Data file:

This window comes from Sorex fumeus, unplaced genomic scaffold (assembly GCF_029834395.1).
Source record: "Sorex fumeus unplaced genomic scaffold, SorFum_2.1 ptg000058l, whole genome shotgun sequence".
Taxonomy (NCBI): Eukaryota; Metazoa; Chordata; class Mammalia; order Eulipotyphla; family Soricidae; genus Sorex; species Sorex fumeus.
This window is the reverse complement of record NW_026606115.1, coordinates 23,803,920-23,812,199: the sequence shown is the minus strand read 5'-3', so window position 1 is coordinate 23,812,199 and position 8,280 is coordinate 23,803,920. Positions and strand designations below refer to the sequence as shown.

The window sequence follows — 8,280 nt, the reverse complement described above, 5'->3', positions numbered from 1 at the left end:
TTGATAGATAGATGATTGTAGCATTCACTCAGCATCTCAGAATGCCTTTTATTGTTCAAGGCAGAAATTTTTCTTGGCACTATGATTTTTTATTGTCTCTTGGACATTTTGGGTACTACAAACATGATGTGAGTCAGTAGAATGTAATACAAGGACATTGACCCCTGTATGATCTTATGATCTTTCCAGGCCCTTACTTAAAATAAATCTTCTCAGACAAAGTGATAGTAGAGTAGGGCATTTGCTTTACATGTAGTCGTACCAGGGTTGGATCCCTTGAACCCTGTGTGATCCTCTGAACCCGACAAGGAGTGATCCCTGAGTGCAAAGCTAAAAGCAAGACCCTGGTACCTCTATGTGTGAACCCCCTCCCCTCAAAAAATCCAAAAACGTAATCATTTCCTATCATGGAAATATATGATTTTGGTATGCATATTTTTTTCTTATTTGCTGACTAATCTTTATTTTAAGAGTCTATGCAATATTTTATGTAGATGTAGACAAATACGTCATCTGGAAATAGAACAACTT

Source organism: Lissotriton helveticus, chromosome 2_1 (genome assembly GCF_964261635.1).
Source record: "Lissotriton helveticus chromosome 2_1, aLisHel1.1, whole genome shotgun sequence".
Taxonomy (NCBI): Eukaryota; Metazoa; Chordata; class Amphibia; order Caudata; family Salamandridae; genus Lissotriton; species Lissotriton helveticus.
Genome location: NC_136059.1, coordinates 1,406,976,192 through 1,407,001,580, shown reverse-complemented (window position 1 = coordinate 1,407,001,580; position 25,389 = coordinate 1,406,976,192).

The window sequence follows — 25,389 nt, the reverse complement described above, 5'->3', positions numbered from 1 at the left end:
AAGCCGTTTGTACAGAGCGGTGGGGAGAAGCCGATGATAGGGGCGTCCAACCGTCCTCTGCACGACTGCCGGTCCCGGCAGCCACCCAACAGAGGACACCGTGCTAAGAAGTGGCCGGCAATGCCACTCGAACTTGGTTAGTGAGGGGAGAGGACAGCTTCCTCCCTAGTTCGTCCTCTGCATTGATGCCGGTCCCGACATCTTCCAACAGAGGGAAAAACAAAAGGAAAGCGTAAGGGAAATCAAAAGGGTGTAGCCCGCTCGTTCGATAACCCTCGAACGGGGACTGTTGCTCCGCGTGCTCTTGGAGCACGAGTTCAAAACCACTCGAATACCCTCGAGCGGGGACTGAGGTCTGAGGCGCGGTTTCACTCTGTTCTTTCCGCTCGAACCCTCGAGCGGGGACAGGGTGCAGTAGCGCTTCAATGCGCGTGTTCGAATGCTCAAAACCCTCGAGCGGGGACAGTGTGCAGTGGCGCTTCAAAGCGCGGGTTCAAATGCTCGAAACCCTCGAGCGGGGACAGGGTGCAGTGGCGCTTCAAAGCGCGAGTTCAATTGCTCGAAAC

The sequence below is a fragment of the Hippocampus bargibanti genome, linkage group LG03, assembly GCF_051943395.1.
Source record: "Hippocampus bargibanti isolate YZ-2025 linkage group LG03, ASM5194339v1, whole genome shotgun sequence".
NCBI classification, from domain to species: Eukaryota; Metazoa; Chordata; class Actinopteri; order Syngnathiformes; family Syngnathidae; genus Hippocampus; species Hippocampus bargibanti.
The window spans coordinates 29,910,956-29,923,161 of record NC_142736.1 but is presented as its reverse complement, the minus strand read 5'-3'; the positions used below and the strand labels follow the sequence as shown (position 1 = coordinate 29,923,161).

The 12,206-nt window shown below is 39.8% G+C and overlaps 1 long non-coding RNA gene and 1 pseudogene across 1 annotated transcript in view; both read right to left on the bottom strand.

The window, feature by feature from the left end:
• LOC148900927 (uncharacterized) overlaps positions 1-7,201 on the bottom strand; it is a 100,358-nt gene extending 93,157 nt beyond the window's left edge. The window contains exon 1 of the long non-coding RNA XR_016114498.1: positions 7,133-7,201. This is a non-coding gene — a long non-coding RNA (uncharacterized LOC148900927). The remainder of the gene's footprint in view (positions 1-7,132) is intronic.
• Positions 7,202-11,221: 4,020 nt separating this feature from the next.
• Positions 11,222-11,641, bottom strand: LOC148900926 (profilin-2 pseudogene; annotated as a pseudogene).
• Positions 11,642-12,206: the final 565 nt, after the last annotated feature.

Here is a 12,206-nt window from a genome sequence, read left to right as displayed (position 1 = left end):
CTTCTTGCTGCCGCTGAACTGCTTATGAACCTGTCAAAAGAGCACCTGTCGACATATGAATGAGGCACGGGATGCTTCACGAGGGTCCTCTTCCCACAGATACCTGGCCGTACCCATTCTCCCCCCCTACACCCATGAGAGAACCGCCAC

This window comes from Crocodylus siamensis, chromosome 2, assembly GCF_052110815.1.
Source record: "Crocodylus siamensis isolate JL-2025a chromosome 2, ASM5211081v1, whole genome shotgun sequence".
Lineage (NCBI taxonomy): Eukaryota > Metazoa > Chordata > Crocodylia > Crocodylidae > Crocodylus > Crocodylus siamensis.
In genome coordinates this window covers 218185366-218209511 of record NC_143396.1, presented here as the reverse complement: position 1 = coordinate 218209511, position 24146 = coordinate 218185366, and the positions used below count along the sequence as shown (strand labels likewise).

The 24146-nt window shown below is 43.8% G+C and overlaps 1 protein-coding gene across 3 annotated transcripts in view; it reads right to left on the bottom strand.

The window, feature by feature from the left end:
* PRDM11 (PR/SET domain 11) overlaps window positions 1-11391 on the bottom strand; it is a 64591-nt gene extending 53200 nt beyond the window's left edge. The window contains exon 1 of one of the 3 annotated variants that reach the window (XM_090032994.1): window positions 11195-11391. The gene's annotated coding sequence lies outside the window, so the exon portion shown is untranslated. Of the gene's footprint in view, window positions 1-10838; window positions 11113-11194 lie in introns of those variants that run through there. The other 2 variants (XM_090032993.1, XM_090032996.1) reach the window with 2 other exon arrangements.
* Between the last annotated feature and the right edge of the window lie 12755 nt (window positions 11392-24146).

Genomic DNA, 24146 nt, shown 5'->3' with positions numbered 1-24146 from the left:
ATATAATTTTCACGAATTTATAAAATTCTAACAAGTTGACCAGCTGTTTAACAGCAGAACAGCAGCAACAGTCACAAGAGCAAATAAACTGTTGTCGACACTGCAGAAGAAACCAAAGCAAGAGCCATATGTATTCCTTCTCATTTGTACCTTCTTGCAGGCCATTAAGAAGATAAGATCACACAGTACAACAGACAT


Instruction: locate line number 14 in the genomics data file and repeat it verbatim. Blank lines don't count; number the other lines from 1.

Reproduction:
Source record: "Hippocampus bargibanti isolate YZ-2025 linkage group LG03, ASM5194339v1, whole genome shotgun sequence".